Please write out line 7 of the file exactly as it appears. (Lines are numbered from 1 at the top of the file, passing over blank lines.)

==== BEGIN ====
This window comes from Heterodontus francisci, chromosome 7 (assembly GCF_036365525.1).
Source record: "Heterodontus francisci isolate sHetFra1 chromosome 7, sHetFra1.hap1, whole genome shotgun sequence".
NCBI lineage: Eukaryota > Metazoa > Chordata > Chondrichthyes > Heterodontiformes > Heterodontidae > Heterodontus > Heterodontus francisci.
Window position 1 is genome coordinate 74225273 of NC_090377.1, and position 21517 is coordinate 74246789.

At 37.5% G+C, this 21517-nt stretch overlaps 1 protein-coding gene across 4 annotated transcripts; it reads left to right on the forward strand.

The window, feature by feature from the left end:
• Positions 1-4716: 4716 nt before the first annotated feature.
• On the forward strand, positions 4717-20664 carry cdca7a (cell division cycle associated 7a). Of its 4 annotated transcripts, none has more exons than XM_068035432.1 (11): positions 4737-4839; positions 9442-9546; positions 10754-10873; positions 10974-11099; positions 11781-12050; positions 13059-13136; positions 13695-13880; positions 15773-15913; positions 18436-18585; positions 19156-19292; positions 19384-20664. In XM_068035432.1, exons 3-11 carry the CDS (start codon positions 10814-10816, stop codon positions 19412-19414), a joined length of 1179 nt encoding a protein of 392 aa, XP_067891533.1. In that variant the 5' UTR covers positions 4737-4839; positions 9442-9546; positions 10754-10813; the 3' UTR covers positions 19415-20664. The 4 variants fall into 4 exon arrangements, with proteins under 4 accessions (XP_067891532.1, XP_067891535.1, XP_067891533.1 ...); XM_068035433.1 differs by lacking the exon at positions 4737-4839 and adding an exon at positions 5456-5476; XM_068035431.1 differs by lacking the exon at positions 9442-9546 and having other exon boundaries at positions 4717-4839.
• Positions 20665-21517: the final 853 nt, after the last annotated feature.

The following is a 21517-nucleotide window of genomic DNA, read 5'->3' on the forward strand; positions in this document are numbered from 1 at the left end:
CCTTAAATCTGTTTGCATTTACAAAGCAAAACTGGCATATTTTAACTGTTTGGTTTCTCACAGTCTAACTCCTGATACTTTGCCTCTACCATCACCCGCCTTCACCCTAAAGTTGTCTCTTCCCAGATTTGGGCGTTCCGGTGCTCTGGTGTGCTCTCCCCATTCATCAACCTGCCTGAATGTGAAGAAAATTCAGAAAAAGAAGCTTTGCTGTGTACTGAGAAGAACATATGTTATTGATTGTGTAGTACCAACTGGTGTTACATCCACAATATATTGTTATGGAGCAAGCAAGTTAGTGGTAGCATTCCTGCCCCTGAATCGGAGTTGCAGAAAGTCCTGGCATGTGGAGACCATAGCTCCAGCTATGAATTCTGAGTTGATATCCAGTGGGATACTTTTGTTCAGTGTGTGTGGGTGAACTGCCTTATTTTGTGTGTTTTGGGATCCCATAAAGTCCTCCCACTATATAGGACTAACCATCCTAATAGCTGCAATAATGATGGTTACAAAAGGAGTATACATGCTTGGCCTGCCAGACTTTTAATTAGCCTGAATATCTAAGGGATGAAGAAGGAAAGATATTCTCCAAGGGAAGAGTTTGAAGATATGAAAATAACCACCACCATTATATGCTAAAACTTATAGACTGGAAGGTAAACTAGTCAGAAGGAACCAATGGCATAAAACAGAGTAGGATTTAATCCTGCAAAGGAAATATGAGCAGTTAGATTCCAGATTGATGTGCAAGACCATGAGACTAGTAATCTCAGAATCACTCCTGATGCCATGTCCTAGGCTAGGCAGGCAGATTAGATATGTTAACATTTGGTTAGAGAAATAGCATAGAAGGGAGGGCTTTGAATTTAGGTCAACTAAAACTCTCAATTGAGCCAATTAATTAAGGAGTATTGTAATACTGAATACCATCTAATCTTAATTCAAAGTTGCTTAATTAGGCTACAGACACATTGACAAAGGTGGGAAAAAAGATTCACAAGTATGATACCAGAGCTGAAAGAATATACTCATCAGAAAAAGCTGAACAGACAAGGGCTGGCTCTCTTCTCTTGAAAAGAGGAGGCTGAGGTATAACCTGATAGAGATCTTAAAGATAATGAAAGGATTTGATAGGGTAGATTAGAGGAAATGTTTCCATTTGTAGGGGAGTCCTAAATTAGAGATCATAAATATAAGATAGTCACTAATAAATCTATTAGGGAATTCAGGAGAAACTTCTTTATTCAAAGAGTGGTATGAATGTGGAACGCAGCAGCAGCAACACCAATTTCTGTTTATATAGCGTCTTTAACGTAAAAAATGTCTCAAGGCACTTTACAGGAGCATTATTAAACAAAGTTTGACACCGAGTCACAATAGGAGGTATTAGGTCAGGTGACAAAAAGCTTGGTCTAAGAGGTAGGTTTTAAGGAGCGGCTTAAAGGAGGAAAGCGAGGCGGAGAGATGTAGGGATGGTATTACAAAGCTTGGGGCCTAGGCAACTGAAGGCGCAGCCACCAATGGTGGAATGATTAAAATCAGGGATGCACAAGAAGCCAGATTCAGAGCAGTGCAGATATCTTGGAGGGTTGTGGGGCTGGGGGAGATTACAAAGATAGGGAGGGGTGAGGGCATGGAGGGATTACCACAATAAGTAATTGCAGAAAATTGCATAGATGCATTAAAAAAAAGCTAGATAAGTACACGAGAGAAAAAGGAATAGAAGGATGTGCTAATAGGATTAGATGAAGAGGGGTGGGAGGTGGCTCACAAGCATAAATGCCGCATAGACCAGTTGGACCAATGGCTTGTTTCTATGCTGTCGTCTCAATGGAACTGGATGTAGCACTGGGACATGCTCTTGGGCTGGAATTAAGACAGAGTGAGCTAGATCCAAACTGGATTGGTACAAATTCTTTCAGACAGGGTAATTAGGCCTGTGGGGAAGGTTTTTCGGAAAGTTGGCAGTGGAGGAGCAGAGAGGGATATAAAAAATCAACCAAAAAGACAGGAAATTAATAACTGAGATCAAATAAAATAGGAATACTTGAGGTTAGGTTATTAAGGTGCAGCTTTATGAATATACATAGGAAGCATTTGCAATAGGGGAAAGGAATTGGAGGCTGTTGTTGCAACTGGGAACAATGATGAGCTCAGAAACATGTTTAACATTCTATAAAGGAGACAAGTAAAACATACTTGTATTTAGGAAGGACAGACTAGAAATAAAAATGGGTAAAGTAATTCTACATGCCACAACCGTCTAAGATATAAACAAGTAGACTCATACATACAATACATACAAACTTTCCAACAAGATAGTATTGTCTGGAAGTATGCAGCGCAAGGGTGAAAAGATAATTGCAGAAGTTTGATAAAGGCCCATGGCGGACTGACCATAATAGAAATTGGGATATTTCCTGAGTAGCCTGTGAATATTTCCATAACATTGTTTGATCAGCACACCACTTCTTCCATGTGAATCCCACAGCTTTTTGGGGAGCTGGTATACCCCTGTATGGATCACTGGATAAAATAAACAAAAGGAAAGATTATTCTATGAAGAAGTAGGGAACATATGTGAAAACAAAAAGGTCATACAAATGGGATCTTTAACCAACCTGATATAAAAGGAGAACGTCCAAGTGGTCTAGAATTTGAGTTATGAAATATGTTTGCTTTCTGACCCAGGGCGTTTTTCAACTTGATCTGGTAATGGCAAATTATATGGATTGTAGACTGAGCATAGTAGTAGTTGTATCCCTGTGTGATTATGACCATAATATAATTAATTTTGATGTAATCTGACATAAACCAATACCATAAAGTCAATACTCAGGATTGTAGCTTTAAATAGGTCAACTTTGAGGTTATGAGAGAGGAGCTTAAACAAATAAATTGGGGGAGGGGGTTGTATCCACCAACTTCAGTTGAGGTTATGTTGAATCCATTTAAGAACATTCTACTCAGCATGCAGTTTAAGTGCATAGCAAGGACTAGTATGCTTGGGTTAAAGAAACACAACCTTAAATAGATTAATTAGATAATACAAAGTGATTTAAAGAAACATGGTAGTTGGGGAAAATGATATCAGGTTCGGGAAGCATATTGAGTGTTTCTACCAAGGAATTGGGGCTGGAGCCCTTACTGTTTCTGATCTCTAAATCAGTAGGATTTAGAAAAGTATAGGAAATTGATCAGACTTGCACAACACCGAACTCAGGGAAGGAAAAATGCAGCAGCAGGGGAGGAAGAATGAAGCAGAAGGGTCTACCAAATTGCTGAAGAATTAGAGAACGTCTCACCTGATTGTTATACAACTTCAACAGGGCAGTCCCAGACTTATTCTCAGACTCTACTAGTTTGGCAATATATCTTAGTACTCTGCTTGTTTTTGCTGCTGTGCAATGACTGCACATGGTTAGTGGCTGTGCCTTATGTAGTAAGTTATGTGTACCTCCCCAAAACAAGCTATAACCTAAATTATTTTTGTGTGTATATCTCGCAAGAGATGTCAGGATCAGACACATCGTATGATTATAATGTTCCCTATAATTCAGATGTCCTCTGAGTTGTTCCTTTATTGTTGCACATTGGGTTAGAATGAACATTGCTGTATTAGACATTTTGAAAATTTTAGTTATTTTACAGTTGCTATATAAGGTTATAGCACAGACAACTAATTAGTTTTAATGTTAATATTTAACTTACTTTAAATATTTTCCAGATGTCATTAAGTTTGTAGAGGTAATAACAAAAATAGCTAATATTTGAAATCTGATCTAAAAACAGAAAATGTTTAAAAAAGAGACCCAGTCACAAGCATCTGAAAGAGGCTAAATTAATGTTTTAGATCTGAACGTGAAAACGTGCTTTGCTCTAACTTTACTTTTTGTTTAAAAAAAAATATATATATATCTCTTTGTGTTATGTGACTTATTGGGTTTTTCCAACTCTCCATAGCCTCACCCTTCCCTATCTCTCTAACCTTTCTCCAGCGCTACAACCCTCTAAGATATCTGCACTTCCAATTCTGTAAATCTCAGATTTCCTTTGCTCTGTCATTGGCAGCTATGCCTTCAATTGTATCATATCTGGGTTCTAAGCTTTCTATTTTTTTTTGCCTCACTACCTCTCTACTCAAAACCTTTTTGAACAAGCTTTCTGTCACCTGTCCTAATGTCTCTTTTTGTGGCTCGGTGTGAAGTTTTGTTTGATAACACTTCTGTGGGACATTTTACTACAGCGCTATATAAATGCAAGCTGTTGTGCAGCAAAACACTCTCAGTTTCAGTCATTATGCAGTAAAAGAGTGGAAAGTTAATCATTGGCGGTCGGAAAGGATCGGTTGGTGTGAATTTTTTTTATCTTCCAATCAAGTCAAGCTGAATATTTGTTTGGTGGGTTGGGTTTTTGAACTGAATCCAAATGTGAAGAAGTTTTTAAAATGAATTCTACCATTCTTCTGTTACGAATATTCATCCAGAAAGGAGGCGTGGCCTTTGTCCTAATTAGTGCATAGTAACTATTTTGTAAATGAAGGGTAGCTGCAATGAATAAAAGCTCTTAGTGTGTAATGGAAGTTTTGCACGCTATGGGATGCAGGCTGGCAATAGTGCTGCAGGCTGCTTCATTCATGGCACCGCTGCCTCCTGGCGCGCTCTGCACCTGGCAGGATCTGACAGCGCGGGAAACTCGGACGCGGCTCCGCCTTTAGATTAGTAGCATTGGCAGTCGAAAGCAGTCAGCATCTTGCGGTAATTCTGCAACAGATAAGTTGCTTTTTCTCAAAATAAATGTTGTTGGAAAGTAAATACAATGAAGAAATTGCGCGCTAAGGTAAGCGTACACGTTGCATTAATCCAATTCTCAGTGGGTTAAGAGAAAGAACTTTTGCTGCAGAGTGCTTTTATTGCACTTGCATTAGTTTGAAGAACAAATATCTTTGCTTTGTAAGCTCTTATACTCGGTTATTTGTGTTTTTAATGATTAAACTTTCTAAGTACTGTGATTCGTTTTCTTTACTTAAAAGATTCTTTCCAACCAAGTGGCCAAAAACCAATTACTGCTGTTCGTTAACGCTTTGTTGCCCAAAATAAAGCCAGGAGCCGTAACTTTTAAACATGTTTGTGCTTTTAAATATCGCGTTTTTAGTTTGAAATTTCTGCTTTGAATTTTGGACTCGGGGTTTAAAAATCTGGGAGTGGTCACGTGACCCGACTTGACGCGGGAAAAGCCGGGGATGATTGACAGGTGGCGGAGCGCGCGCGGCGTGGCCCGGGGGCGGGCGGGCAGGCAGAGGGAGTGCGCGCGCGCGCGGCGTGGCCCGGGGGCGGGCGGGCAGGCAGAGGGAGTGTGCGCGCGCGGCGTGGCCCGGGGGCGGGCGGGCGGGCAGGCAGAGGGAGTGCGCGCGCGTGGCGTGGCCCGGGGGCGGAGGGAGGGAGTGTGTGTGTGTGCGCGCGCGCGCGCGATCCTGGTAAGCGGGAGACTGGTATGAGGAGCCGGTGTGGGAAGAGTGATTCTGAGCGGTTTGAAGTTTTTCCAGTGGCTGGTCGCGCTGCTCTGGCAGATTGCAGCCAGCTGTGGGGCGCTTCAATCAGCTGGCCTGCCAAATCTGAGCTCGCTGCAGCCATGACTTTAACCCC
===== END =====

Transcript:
• Positions 1-4716: 4716 nt before the first annotated feature.